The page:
Lead Content Manager
Megan Christy is a proofreader, copy editor, and web content manager who has worked with a range of storytelling formats from romance role-playing games to nonprofit grant proposals. She started volunteering with the South Seattle Emerald in the summer of 2020 and joined the Emerald team officially the following year. As a granddaughter of an incarcerated Japanese American during WWII, Megan is passionate about helping those whose voices have been forgotten, overlooked, or silenced by society.
Lauryn Bray is a writer at the South Seattle Emerald. She has a degree in English with a concentration in creative writing from CUNY Hunter College. She is from Sacramento, California, and has been living in King County since June 2022.
Ari Robin McKenna
Ari Robin McKenna worked as an educator and curriculum developer in Brooklyn, New York; Douala, Cameroon; Busan, South Korea; Quito, Ecuador; and Seattle, Washington, before setting roots in the South End. Please send tips about education in South Seattle/Southwest King County to Ari.Mckenna@SeattleEmerald.org. (@R_E_McK, Muck Rack)
Vee Hua 華婷婷 (they/them) is a writer, filmmaker, and organizer with semi-nomadic tendencies. Much of their work unifies their metaphysical interests with their belief that art can positively transform the self and society. They are the editor-in-chief of REDEFINE, a co-chair of the Seattle Arts Commission, and a film educator at the interdisciplinary community hub, Northwest Film Forum, where they previously served as executive director and played a key role in making the space more welcoming and accessible for diverse audiences. After a recent stint as the interim managing editor at South Seattle Emerald, they are moving into production on their feature film, Reckless Spirits, which is a metaphysical, multilingual POC buddy comedy. Learn more about them at linktr.ee/hellomynameisvee.
Arts, Culture, & Community Reporter
Jas Keimig is a writer and critic based in Seattle. They previously worked on staff at The Stranger, covering visual art, film, music, and stickers. Their work has also appeared in Crosscut, South Seattle Emerald, i-D, Netflix, and The Ticket. They also co-write Unstreamable for Scarecrow Video, a column and screening series highlighting films you can’t find on streaming services. They won a game show once.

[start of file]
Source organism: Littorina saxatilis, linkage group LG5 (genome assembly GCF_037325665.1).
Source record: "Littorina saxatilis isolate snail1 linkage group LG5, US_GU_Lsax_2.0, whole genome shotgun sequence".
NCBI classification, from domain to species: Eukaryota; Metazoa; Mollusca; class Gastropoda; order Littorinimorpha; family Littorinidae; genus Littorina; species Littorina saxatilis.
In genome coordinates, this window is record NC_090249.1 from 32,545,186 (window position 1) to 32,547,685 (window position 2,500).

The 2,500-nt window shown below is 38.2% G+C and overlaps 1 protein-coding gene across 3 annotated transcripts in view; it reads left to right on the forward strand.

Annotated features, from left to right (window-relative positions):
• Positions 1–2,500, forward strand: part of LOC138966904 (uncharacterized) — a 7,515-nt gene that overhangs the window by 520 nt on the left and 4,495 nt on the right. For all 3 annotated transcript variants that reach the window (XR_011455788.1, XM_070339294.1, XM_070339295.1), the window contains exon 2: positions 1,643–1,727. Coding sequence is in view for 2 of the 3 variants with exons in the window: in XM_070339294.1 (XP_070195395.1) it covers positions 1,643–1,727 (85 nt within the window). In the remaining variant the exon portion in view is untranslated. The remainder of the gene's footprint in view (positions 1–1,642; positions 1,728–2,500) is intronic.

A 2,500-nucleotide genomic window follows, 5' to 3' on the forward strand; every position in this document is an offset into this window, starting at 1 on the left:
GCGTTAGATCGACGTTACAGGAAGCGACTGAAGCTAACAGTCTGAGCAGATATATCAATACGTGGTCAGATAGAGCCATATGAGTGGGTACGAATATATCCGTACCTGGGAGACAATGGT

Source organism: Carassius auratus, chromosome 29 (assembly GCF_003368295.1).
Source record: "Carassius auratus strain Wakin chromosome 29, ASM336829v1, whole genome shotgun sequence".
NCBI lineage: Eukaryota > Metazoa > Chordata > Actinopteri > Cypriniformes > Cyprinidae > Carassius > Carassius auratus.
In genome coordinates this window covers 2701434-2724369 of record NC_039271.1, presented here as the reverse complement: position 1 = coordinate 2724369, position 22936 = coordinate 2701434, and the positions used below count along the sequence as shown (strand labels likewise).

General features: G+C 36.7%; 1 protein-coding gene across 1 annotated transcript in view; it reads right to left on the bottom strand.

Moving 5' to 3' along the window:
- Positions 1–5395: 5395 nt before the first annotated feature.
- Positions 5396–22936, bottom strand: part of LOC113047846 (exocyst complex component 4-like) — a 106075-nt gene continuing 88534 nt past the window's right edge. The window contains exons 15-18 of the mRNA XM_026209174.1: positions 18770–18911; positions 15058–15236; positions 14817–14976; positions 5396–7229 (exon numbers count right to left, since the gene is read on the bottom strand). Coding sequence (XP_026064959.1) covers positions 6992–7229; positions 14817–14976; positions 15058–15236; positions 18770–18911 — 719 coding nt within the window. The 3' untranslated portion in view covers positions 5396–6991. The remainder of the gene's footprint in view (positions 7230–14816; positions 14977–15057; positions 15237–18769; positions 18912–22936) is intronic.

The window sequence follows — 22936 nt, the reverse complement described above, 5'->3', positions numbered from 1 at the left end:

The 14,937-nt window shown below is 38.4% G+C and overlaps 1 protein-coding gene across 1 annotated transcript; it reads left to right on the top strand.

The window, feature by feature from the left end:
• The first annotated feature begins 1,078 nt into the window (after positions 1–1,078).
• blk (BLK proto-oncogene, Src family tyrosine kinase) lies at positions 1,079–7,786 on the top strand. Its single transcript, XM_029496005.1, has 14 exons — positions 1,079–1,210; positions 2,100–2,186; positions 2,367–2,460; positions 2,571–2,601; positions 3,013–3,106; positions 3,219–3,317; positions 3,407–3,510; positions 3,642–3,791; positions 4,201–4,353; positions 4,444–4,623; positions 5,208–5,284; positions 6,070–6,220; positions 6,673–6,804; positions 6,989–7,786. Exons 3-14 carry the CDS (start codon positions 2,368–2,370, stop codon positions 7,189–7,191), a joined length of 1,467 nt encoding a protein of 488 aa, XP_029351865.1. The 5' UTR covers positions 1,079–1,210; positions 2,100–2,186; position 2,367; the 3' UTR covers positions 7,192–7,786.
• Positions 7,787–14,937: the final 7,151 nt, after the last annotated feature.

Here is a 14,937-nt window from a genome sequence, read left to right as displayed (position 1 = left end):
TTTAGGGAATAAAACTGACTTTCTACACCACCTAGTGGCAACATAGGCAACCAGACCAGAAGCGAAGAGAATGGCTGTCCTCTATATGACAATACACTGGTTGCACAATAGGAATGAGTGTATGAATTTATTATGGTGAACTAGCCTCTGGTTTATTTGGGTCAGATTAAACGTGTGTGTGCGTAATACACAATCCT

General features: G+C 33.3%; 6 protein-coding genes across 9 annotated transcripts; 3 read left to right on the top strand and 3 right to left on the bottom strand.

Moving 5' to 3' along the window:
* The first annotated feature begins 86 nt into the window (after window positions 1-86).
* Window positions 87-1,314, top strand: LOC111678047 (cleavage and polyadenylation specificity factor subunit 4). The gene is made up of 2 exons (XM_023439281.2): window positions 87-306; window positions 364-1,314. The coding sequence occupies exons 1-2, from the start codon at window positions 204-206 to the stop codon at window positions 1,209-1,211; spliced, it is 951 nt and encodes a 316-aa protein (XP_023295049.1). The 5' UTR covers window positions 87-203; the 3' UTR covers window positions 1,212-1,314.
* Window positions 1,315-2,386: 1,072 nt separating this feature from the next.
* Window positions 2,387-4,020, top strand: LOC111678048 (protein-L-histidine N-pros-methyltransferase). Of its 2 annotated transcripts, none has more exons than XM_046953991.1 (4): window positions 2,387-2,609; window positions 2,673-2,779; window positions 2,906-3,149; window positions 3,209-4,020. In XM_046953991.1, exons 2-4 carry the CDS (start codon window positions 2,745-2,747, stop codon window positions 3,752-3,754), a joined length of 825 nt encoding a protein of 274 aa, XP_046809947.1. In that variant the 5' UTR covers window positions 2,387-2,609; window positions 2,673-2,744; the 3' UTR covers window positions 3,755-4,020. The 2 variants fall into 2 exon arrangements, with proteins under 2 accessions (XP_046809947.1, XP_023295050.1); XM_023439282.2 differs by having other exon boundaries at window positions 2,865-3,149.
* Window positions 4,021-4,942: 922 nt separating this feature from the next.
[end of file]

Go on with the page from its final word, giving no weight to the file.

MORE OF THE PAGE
Megan Burbank is a writer and editor based in Seattle. Before going full-time freelance, she worked as an editor and reporter at the Portland Mercury and The Seattle Times. She specializes in enterprise reporting on reproductive health policy, and stories at the nexus of gender, politics, and culture.
Carolyn Bick is a journalist and photographer based in South Seattle. As the Emerald’s Watchdragon reporter, they dive deep into local issues to keep the public informed and ensure those in positions of power are held accountable for their actions. You can reach them on Twitter @CarolynBick and can check out their work on muckrack.com/carolyn-bick/portfolio as well as cebickphotography.com.
Alex Garland is a photographer, reporter, writer, and artist. He is a regular contributor to the Capitol Hill Seattle Blog and the South Seattle Emerald. Alex started his journalism career in Seattle during the 2011 Occupy protests and has covered almost every major protest and activist movement in the city since. Published internationally, Alex enjoys working around the world, but calls Seattle home and cares deeply about the subjects he photographs and is grateful for the people and experiences he’s met along the way. Providing accurate information for the people of Seattle to determine their own opinions is vital and Alex appreciates the trust his viewers and readers place in him to find the light. Follow his work at AlexGarlandPhotography.com